As for the question about using 2nd degree polynomials or higher instead of linear. You could replace the stuff after ‘do sum of squares’ with some trickery involving the LINEST function. (See Clyde38’s post at http://www.eng-tips.com/viewthread.cfm?qid=184726 ) but you’d lose the weighting.

Jon Peltier says

Wednesday, April 1, 2009 at 4:30 pmNick –

I have to say that I wouldn’t have gotten too far without your coding of the original function.

As for the higher order fit, it seems most people that I noticed just use first order, and second, I would want somehow to keep the weighting. I thought maybe a little dimensional analysis might help, but I need at least an hour to get my brain around stuff like that.

Bang Seung Beom says

Monday, May 18, 2009 at 9:04 pmHi.

Thanks for your code.

But I cannot find smoothing parameter (alpha) in your function?

Which variable is it?

Jon Peltier says

Monday, May 18, 2009 at 9:08 pmAlpha isn’t used directly in the calculations. The code uses nPts, the number of points to use for the moving regression. Alpha is the fraction of the whole data set used in the moving regression, or nPts/(number of values in X or Y). In the dialog-based version of this code, you can set either parameter, and the other is computed.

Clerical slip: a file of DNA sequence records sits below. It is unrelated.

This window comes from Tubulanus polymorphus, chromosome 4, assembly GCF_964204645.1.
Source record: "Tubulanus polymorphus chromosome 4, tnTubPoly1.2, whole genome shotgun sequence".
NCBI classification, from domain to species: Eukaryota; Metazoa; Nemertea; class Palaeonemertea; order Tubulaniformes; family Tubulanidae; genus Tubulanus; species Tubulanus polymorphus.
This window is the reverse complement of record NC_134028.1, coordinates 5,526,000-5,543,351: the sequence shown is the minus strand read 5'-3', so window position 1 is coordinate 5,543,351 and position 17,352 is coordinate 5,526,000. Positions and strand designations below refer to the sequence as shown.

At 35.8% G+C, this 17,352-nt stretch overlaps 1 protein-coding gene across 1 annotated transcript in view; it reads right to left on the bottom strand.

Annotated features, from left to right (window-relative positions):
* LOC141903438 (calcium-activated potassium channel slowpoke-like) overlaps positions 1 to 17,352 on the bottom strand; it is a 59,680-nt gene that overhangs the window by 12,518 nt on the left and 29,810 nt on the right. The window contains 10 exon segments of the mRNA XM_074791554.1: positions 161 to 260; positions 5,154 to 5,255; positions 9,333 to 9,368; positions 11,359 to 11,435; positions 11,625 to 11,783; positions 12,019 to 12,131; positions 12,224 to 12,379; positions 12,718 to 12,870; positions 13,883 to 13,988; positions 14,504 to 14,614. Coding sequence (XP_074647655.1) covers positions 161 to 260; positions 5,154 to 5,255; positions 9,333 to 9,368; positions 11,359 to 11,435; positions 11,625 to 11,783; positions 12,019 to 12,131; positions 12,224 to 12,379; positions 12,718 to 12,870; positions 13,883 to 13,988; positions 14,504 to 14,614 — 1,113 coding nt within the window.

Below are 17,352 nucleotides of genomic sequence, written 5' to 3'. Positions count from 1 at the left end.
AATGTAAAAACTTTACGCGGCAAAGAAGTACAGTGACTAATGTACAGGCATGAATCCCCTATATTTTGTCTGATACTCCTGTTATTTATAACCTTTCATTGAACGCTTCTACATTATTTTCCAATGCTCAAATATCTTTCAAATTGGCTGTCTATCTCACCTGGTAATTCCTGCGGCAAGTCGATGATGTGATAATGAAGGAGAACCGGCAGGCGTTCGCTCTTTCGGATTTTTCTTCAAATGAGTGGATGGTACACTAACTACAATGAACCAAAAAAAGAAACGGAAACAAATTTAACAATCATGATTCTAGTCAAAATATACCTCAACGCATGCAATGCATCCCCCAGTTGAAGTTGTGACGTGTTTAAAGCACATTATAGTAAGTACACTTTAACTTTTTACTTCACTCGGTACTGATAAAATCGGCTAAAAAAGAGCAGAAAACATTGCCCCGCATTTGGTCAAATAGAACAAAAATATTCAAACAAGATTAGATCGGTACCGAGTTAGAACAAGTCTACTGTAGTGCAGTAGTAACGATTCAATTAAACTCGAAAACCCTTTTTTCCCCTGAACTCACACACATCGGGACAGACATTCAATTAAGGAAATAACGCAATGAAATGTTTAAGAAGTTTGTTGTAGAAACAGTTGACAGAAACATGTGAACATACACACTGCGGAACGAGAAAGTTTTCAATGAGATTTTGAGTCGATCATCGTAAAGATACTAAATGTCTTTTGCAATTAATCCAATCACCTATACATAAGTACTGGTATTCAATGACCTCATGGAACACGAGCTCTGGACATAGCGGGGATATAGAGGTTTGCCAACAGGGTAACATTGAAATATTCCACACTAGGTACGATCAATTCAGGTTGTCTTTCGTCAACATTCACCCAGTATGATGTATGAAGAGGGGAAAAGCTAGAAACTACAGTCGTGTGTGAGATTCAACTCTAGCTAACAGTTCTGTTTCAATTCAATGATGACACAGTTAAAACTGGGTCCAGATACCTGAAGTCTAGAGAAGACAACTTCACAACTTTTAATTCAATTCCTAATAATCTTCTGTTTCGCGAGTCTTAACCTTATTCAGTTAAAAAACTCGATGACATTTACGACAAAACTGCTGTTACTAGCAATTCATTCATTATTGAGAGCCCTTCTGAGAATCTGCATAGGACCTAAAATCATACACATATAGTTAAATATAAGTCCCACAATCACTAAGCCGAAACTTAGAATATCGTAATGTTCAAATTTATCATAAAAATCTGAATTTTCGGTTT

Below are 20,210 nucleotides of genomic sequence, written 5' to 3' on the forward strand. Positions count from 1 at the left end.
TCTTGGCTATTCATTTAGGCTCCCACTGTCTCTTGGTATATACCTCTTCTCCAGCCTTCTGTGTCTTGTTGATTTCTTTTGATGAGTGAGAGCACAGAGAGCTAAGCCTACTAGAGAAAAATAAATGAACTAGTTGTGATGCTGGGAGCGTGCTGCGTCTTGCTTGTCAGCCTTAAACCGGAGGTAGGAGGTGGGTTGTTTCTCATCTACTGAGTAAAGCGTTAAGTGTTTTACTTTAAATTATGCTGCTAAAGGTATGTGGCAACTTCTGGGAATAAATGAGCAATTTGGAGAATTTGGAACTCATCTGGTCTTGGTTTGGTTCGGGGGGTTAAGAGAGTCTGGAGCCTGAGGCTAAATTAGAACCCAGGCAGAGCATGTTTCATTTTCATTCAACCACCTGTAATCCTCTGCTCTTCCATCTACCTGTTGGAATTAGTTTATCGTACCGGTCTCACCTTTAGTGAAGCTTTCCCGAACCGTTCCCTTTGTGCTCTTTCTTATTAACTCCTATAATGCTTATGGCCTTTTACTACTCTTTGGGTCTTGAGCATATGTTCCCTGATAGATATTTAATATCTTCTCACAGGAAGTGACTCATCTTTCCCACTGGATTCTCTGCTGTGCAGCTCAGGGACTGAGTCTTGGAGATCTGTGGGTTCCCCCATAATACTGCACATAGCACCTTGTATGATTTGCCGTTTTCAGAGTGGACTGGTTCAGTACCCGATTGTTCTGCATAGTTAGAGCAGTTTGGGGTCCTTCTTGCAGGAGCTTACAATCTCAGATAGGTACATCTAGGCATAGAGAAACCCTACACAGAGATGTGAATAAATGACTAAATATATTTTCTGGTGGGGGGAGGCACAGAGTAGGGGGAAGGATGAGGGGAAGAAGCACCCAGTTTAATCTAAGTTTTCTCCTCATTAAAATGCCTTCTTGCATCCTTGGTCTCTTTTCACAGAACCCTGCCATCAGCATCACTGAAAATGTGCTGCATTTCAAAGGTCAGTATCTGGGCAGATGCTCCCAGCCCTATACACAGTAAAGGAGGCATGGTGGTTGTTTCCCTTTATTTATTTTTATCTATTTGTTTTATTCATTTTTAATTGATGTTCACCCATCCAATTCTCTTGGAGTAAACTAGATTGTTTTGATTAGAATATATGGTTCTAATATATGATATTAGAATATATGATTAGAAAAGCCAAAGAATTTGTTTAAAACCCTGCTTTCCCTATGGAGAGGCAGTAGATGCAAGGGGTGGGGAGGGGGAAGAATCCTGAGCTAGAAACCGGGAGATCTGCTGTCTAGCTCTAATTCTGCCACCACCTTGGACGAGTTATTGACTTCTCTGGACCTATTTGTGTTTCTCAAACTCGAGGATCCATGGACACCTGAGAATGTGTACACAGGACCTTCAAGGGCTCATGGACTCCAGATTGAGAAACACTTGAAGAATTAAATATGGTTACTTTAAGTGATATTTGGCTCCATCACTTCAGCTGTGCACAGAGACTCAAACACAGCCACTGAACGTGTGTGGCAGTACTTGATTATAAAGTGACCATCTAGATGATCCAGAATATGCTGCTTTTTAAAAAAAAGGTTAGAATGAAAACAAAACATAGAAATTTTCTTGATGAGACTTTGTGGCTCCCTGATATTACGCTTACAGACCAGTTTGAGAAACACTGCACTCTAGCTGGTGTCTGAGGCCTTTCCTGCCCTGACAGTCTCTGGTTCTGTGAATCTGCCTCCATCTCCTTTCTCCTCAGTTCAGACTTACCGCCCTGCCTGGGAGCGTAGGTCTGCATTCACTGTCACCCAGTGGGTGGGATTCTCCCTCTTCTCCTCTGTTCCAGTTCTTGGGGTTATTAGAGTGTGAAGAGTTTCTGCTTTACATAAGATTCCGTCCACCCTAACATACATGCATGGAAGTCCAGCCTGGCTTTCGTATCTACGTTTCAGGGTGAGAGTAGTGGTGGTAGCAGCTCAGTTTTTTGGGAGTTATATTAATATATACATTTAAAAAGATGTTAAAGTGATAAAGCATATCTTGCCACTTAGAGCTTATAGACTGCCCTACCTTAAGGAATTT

Andrew Bond says

Saturday, May 23, 2009 at 3:02 pmJon

Thanks for a very interesting blog on Loess. I am in the process of writing a C++ implementation of Loess for use in processing information from ground investigations (I am a civil engineer by profession).

Having failed to port the available C implementations that I have found on the web, I have used your code as inspiration for mine.

I am now at the testing stage and wanted to compare results from my program with those posted in this blog. However, I can’t find the original (full) set of data. Can you provide a link to it here, please?

I would like to have the web statistics and Playmate data – the NIST data I already have. (I have found a subset of the Playmate data, containing just Playmates of the Year – not all Playmates).

Thanks in anticipation.

Andrew

Jon Peltier says

Saturday, May 23, 2009 at 5:49 pmAndrew –